Most of Avery & Fanny’s sons were too young to have served in the Union Army anyway.  Their four oldest sons were 17, 16, 13, and 11 in April 1863.  It is possible that the oldest, David Mead Vermilya (1845-1884), could have been drafted after he turned 18 on 9 June 1863, but he was not.  On 17 February 1864, Congress lowered the minimum draft age to 17, making the second son, Abram Augusta Vermilya (1846-1926), immediately eligible, but he too was not conscripted.  Both boys were still living at home at 1865.[3]1865 Minnesota state census, Olmsted County, population schedule, Quincy Township, page 113, line 23 and 24, David and Abram Vermilye in household of Avery Vermilye; digital image, Ancestry.com … Continue reading

The more logical explanation is that Avery simply wanted to take advantage of the new federal homestead law.  The Homestead Act of 1862 went into effect on 1 January 1863 and Avery was one of the first few hundred Americans to apply.  Thus, I believe the primary reason for the move was to acquire what was essentially free virgin farmland in the Midwest (as long as one lived on the land and worked it for 5 years).

Avery applied for his homestead at the U.S. Land Office in St. Peter, Minnesota, and received temporary claim to the land, recorded as Application no. 321.[4]Avery Vermilya, (Olmsted County) homestead file, application no. 321, final certificate no. 366, St. Peter, Minnesota, Land Office; Land Entry Papers, 1800-1908; digital image, Bureau of Land … Continue reading  His claim was for 80 acres in Township 107N, Range 11W, 5th Prime Meridian – the land description for Quincy Township.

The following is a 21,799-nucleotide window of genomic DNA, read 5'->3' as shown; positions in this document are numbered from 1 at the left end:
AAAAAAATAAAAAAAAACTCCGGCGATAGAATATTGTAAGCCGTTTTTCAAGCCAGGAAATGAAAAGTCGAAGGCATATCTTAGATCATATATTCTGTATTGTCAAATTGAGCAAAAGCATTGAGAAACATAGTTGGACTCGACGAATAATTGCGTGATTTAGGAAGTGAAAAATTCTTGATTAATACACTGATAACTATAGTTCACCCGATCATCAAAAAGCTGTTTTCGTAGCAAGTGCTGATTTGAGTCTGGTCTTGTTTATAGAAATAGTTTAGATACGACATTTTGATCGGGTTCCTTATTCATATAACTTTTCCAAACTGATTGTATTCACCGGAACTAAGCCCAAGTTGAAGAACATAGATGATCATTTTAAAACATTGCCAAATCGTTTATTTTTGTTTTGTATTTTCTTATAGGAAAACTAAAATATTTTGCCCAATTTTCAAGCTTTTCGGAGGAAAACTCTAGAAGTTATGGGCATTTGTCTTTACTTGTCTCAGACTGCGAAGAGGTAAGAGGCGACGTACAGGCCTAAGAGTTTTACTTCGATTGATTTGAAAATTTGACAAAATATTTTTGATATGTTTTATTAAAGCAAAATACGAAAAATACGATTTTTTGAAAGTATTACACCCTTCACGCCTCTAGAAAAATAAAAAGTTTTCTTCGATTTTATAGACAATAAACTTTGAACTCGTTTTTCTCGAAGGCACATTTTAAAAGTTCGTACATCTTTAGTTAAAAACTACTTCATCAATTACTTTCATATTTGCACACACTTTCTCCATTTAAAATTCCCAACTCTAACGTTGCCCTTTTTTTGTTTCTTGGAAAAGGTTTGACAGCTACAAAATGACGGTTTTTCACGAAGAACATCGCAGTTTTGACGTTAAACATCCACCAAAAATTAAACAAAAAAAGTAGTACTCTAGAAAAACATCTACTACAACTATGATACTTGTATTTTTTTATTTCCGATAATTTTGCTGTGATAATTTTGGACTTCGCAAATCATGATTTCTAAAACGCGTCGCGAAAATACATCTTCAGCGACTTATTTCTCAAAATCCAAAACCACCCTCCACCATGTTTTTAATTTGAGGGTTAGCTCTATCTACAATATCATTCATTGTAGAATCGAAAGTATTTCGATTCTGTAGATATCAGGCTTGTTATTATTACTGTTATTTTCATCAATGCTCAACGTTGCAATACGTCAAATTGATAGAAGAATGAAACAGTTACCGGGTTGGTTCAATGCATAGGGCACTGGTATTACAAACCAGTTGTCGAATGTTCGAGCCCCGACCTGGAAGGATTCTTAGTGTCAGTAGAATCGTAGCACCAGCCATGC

After five years, Avery filed for the deed to his 80-acre farm property, called a patent in homestead parlance.  The U.S. Land Office in St. Peter would have gone through a process of proving that Avery met the necessary homestead conditions and wasn’t engaged in fraud, including interviewing Avery and a couple witnesses (usually neighbors).  Unfortunately, I don’t have any of the details on that now.  I wanted to order Avery’s Homestead File from the National Archives but it is closed during the COVID pandemic, and once it opens, it’s going to take the good folks there awhile to get through the backlog of requests.  However, we can tell from online records that Avery Vermilya received Homestead Certificate no. 366 on 1 September 1869, giving him full title to the property.[5]Ibid.

Avery’s 80 acres were situated in the SW quadrant of Section 18 of Quincy Township.  Below is a plat map from 1878 showing the location.[6]Warner & Foote, “Plat Book of Olmsted County, Minnesota,” 1878, Olmsted County Historical Society; digital image, Minnesota Reflections (reflections.mndigital.org/catalog/olms:913 : … Continue reading  The map has been cropped to focus on sections 16 through 21 of Quincy Township.  In Section 18, note A. Vermilya written vertically and 80 underneath the name, representing the number of acres.